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Unauthorized Practice of Law Committee v. Parsons Technology, Inc.

    Brief Fact Summary.

    Parsons Technology, Inc. (Defendant), the publisher of Quicken Family Lawyer (QFL), was charged with violating the unauthorized practice of law statute in Texas.

    Synopsis of Rule of Law.

    To simply advise an individual regarding whether or not to file a form requires legal skill and knowledge, and therefore amounts to the practice of law.

    Facts.

    The Texas Supreme Court appointed the Unauthorized Practice of Law Committee (UPLC) (Plaintiff) to enforce the unauthorized practice of law statute in Texas.  The Plaintiff alleged that the sale of a Parsons (Defendant) computer software program entitled Quicken Family Lawyer ’99 (QFL) violated Texas’s unauthorized practice of law statute and sought to enjoin further sales.  Defendant removed the case to federal court and both parties moved for summary judgment.  Defendant alleged that just selling books or software could not violate the statute because a plain reading of the statute requires some form of personal contact beyond the contact between a publisher and a consumer.  Alternatively, Defendant claimed that the application of the statute to the mere sale and distribution of the software would infringe the speech rights of Defendant under the Texas and United States Constitutions.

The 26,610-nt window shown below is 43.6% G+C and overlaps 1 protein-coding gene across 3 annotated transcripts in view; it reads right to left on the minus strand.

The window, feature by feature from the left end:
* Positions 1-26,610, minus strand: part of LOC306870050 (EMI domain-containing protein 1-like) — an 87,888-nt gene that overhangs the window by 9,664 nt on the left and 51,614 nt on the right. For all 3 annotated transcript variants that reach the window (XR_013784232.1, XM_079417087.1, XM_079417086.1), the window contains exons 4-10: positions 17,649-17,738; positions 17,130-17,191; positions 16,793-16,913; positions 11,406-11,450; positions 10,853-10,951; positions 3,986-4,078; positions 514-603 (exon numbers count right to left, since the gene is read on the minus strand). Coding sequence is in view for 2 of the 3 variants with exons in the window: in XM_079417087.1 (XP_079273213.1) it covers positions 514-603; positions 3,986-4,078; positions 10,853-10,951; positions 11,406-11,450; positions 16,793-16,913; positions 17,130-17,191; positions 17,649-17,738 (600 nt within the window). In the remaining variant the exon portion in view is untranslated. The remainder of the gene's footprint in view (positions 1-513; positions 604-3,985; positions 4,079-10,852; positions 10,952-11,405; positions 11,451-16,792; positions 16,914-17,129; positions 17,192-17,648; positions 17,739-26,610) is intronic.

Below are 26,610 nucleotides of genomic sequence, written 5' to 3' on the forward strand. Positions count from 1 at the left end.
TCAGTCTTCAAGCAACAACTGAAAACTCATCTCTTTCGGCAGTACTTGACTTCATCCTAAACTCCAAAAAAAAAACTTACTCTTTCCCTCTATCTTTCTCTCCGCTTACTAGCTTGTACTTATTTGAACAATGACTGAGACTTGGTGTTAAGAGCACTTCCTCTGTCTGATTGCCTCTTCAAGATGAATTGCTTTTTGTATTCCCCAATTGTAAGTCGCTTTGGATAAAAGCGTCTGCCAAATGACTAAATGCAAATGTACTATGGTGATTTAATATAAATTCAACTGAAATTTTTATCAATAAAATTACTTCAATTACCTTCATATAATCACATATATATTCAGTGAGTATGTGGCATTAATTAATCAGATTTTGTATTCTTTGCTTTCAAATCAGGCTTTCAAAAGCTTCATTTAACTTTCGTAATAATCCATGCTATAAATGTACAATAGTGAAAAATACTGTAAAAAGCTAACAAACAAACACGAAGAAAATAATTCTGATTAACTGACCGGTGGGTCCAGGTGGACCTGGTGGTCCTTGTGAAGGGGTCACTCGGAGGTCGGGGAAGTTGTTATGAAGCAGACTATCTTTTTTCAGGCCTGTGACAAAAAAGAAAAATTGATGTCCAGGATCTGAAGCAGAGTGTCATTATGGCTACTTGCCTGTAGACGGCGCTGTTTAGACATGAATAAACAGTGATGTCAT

Issue.

    Would simply advising an individual regarding whether or not to file a form requires legal skill and knowledge amount to the practice of law?

    Held.

    (Sanders, J.)  Yes.  To simply advise an individual regarding whether or not to file a form requires legal skill and knowledge, and therefore amounts to the practice of law.  Based on the Teas courts’ interpretations of the statute, QFL falls within the range of conduct that Texas courts have determined to be the unauthorized practice of law.  No genuine issues of material fact or disputed acts exist.  Parson’s (Defendant) act of publishing QFL is undisputed, and the contents of QFL are undisputed.  In addition, the statute passes the four-part test from United States v. O’Brien, 391 U.S. 37 (1968), and is constitutional.  UPLC’s (Plaintiff) motion for summary judgment is granted.

    Discussion.

    The court in this case also held that there was no First Amendment violation.  Since the purpose of the statute was to eliminate the unauthorized practice of law, its purpose had nothing to do with the suppression of speech.  The content-neutral statute was held not to overburden protected speech rights.  The injunction was vacated when a later amendment of the statute excluded computer software that clearly and conspicuously states it is not a substitute for advice from an attorney engaged in the practice of law.


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